Watch what you say -  remember, we need to be in survival mode – As we know, there are those who want sports postponed or canceled. On the collegiate level, the ramifications of the virus have given athletic directors and college presidents the excuse they have been looking for to eliminate programs. The University of Minnesota, and The College of William and Mary, two storied programs, recently cut their track and field teams.  The University of Akron’s cross country program was discontinued in order to save $7,900 in a 4.3 million short fall.

Of all of the absurd, thoughtless, and dangerous quotes that I have read, the worst was by the cross country coach at the University of Illinois. According to Scott Ritchey of News.Gazette.com, the coach said, “It sounds weird to say, but one of the things I told our team was, we have the opportunity to improve, without the distraction of competition.” If I were the current Illinois athletic director, I would have to question why “competition” is viewed this way in this particular program. I doubt if Head Football Coach Lovie Smith or any other coach in the department views “competition” as a distraction. Those in charge of the budget are certainly questioning this perspective. This scenario is another example of a coach giving the impression that their sport operates on a “different planet” from the mainstream of intercollegiate athletics. Reckless statements and programs that seldom compete just provide “fuel to the fire” for sport elimination.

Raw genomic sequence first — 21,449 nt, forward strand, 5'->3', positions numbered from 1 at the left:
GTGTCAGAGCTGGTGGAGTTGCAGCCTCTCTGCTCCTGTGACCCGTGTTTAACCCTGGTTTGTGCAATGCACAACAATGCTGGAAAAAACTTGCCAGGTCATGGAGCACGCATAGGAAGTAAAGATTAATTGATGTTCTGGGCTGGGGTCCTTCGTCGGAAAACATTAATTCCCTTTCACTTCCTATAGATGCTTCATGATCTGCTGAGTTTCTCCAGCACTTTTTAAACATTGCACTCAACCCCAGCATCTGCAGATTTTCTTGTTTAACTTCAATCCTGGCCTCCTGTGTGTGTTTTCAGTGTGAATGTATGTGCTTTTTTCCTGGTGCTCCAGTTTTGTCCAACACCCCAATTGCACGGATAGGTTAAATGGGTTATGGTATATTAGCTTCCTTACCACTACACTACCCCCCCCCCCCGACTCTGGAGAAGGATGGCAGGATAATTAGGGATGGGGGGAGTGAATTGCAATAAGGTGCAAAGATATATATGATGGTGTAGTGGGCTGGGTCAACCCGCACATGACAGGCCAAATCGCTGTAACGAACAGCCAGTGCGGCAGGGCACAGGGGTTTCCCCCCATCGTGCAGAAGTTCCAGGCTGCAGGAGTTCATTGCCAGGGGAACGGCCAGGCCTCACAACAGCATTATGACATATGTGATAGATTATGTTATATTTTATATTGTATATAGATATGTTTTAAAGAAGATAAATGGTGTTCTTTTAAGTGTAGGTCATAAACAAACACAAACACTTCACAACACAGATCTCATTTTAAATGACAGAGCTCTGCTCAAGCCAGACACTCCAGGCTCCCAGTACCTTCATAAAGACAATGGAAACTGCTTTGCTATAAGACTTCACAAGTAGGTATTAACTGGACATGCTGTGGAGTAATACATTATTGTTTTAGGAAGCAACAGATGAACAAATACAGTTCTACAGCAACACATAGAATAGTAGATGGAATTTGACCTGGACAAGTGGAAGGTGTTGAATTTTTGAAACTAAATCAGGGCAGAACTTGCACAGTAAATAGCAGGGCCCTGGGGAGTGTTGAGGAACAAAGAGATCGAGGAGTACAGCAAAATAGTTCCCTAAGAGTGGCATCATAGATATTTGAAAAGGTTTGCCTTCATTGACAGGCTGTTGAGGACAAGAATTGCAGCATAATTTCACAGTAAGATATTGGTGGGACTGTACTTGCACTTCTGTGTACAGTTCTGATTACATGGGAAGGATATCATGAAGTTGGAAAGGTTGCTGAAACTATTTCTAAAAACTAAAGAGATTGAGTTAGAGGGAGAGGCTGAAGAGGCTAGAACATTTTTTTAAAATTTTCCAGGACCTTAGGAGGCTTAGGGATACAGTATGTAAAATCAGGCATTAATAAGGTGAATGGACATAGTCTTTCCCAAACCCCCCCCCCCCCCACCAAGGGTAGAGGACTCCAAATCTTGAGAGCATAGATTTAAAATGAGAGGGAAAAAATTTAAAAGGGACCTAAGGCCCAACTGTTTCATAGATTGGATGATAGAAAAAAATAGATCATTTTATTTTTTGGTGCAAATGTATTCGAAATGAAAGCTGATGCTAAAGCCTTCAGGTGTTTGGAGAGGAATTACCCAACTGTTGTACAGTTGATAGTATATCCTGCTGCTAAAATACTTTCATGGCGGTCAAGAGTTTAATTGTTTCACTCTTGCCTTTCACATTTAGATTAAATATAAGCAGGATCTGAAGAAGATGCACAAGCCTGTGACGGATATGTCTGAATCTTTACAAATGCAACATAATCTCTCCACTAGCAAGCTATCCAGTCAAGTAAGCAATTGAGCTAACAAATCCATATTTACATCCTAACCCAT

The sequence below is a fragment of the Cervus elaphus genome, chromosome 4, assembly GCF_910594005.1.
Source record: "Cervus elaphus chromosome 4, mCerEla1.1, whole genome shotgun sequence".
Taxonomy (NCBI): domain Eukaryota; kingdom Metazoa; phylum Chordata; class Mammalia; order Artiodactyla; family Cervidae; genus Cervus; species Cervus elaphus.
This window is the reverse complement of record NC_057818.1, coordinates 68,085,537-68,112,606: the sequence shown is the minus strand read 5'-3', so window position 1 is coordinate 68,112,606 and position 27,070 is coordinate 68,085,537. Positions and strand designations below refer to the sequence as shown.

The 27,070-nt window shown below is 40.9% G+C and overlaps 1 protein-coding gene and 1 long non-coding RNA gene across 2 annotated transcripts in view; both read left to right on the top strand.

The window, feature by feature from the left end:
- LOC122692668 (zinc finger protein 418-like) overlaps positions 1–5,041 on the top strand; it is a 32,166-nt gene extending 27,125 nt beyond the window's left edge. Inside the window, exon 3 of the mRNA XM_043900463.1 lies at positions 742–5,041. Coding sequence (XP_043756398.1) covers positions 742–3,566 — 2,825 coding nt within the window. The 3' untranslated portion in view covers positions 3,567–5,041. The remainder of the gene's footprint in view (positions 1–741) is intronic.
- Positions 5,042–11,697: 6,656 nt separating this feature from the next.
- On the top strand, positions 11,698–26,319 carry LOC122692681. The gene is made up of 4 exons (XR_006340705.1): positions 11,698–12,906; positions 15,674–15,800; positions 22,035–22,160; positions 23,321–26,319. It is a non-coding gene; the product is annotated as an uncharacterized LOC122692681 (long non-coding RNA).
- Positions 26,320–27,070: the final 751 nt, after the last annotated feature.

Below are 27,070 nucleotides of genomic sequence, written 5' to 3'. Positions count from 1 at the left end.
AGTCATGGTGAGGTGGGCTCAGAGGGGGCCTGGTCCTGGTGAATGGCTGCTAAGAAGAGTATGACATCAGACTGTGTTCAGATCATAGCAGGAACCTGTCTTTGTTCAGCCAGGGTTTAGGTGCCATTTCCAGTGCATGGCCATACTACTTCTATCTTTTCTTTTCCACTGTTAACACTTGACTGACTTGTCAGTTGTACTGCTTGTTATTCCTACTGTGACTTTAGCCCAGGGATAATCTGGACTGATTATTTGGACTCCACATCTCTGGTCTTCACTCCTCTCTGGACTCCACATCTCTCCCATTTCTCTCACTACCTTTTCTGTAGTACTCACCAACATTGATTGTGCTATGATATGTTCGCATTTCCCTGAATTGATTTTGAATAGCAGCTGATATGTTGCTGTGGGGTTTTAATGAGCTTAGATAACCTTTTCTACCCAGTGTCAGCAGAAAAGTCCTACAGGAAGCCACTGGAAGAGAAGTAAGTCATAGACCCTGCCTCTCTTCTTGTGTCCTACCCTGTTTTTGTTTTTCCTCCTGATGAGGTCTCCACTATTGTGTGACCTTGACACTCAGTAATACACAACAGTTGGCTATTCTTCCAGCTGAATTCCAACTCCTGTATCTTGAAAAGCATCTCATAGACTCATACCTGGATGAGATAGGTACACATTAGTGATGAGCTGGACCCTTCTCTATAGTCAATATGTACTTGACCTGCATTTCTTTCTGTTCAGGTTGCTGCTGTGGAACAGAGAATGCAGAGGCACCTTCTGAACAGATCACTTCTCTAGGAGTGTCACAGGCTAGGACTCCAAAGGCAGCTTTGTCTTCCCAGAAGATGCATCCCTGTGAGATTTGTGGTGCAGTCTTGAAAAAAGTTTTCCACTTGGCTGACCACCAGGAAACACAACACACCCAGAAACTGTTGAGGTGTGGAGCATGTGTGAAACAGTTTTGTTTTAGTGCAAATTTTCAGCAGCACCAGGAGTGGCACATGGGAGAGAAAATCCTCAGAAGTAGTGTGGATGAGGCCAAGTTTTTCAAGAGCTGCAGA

By the time this article is published, there could be changes and new revelations concerning Covid19. Many of these could have a profound effect on ALL high school sports. Let us hope that they are all positive. In light of the statistics that reflect the increase in many negative behaviors among this age group during this past few months, we have never needed athletics as an “island in the storm,” more than the present time. It is dependent on each of us to do everything within our power to see that the “island” survives the storm that surrounds it. It represents and brings out everything that is good for our young people. They desperately need this.

Yours in track,

Rod O’Donnell

More KEEPING TRACK articles on   www.runohio.com 

Life Lessons from Cross-Country -  http://runohio.com/index.php/news-features/features/10-life-lessons-from-cross-country-updated-2020     

Facts -  http://www.runohio.com/index.php/news-features/features/100-keeping-track-facts 

Keep Track – Track  - http://runohio.com/index.php/news-features/features/67-keeping-track   

Marc Bloom’s Amazing Racers, By Rod O’Donnell -   http://runohio.com/index.php/news-features/features/43-keeping-track-marc-bloom-s-amazing-racers-by-rod-o-donnell      

Critical Time for Cross Country and Track & Field -  http://www.runohio.com/index.php/news-features/features/96-track    

Football and Track & Field -    http://www.runohio.com/index.php/news-features/features/78-keeping-track-football-and-track-field       

Take care and I hope to see you at a race soon.


Matt McGowan